Kolkata, March 3 (IANS) Hailing in-form golfer Shubhankar Sharma’s exploits at the ongoing WGC-Mexico Championship, Indian Open-bound S.S.P. Chawrasia said the youngster’s sterling performances augurs well for the country’s players.
All of 21, Shubhankar is leading an exclusive 65-man field boasting the game’s top five ranked players at the halfway point in Mexico City’s Golf Club de Chapultepec.
Despite missing two cuts before the event, Shubhankar, who is the only player to have won twice on the European Tour circuit this season, took a two-shot lead over Spaniards Sergio Garcia and Rafael Cabrera-Bello on Friday.
“Shubhankar’s performance is good for the country. He is leading there (WGC Mexico) and the world is watching him — which is phenomenal. He is taking the flag of Indian golfers higher and people are (learning) how good we can be,” Chawrasia told reporters at the Royal Calcutta Golf Club (RCGC) on Saturday.
Shubhankar prevailed at the Jo-Burg Open in December and at the Malaysian Open last month.
“Previously, Jeev (Milkha Singh), Anirban (Lahiri), Arjun (Atwal) have gone from India so the number of players are increasing both in PGA and European Tour. In the next five years, we will do very well,” said the 39-year-old, a two-time European and Asian Tour co-sanctioned Hero Indian Open winner.
“If we have public golf courses, at least 10 players will make it to the international level.”
Chawrasia, bidding to become the first ever golfer to notch up a hat-trick of wins in the 54-year history of the tournament, said Shubhankar is someone he is wary of and could challenge him along with Lahiri.
“In India, Shubhankar Sharma is someone who you always need to be wary of at the moment. He is playing well and let’s say I am pitted against him in the final, I know that he will not commit any mistake. If I falter, I cannot catch up. So I have to be on my guard. Now it depends how I take this preparation,” Chawrasia said.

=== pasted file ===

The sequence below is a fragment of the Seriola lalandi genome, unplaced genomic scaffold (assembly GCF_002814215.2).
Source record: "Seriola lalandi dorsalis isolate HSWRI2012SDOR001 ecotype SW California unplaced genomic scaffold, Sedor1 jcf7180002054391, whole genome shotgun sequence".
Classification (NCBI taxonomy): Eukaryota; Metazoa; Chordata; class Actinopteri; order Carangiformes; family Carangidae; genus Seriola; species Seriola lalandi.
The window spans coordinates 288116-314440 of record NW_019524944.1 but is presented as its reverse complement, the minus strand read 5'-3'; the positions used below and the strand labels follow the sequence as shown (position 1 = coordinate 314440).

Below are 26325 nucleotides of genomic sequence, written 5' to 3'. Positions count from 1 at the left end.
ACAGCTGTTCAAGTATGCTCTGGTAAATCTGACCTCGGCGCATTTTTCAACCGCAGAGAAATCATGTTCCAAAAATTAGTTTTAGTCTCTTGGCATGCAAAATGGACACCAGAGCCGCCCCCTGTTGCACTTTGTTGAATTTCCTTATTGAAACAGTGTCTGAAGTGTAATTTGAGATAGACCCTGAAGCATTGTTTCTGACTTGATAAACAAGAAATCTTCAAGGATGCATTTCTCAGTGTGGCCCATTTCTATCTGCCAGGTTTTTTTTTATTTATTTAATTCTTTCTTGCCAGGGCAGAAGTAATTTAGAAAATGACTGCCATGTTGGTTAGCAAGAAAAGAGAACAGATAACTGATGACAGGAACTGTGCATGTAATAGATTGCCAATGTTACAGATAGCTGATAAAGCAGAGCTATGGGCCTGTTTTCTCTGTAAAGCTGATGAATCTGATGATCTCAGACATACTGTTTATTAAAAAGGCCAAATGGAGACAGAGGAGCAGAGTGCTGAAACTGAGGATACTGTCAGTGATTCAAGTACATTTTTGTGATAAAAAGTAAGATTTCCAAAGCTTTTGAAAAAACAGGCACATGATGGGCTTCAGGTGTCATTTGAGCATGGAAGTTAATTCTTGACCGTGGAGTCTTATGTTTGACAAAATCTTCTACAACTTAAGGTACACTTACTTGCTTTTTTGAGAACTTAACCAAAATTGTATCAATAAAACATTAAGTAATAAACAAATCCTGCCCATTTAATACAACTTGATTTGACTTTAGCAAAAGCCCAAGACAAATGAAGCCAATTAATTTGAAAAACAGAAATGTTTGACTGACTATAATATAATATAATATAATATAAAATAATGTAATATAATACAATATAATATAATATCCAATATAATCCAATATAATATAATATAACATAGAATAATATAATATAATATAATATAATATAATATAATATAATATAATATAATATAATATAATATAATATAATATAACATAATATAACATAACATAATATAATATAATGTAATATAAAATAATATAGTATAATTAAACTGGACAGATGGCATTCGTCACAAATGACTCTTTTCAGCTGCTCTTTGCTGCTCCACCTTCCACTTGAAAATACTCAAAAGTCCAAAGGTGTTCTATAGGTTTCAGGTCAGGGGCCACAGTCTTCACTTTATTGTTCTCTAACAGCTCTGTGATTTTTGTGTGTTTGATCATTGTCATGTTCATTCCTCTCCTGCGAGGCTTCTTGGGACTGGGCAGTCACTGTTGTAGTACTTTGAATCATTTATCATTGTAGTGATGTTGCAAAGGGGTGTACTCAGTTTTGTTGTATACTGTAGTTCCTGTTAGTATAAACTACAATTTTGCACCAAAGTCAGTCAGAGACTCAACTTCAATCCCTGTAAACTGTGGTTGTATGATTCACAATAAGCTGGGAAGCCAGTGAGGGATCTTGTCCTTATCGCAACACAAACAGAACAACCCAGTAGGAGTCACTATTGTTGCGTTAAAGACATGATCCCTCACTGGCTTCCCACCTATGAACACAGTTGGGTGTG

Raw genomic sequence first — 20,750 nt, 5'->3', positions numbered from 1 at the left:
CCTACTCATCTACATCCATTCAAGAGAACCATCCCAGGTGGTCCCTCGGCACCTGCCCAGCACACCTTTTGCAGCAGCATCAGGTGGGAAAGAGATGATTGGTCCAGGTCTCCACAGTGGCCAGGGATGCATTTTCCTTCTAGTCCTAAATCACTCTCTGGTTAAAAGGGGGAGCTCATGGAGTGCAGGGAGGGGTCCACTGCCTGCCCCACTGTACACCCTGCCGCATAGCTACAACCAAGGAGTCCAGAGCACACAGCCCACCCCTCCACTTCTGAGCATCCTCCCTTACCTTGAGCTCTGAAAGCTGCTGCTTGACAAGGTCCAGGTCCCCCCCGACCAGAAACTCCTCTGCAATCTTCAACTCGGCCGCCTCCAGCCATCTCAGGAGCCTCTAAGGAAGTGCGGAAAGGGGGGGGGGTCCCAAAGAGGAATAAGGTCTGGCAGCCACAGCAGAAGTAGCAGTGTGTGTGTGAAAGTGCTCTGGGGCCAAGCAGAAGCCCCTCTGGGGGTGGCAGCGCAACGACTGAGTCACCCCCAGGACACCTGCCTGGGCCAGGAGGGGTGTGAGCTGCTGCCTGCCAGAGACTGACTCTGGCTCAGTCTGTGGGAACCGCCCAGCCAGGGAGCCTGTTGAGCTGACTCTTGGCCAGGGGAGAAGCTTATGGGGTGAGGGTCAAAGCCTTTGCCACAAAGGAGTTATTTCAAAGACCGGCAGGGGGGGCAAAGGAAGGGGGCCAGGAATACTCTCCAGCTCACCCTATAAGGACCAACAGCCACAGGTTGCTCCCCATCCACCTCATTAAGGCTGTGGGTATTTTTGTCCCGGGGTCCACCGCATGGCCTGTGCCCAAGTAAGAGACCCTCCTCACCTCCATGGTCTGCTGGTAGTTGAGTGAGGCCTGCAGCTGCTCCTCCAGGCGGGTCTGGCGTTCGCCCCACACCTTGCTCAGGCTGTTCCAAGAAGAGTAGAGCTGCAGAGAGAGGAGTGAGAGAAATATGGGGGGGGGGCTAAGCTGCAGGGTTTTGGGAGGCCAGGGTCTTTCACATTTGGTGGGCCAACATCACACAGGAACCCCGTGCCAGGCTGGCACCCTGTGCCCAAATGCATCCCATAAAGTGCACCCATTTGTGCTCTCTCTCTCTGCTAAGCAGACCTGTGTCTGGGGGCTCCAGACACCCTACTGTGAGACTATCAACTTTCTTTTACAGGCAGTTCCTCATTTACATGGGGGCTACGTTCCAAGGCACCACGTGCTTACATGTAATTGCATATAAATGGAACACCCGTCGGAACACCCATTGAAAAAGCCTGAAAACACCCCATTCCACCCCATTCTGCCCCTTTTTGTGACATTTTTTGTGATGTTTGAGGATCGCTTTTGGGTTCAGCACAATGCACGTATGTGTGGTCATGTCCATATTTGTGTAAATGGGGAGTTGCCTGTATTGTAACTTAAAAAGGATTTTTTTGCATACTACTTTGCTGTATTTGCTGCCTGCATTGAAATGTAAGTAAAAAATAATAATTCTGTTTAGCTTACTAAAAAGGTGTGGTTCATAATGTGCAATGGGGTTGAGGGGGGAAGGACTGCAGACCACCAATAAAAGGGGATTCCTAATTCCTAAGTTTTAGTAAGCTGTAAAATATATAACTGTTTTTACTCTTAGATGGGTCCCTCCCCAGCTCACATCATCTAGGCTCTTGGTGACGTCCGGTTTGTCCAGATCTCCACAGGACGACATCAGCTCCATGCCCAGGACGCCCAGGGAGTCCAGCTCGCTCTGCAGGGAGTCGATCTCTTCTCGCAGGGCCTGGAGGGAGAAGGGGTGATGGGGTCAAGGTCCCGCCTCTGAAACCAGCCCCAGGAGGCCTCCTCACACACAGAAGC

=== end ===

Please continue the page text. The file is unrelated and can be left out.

Shubhankar is the highest-ranked Indian player in the tournament with two European Tour wins in less than two months. He has broken into Top-100, with a world ranking of No. 75.
On his preparations, Chawrasia said he is working on improving his game on the weekends.
In the last two tournaments, Oman Open and Qatar Open, the city-based golfer struggled badly. In the Oman Open he made the cut but could not do much, while in the second tournament played last week he made an early exit.
“There is something still bothering me. I am working on it. It’s purely the mental part,” he said.
“It also helps when you talk to veterans like Jeev (Milkha Singh). He is my competitor, but off the field he helps me. I admire him a lot and his tips are a great help.
“I am practicing hard and the confidence is much better as I have won it twice. I have worked on my putting and driving. I am expecting to do well.
“I often sit back and reflect after day’s play. But I think I have a quality, I forget things very fast. So the negativity does not affect me — neither does success makes me complacent.
“My mind is now in better shape, and in sync with my execution of shots. Golf is all in the mind and you have to get your mindset right,” Chawrasia said.
The caddie-turned-golfer also spoke about managing the workload, saying he plans to play fewer tournaments this year.
“I skipped a tournament in New Zealand which is both in the Asian and Australian Tour. I wanted to prepare for the Indian Open in the best way possible. I plan to play less this year. The travelling part takes a lot out of you. I recently missed a tee off.”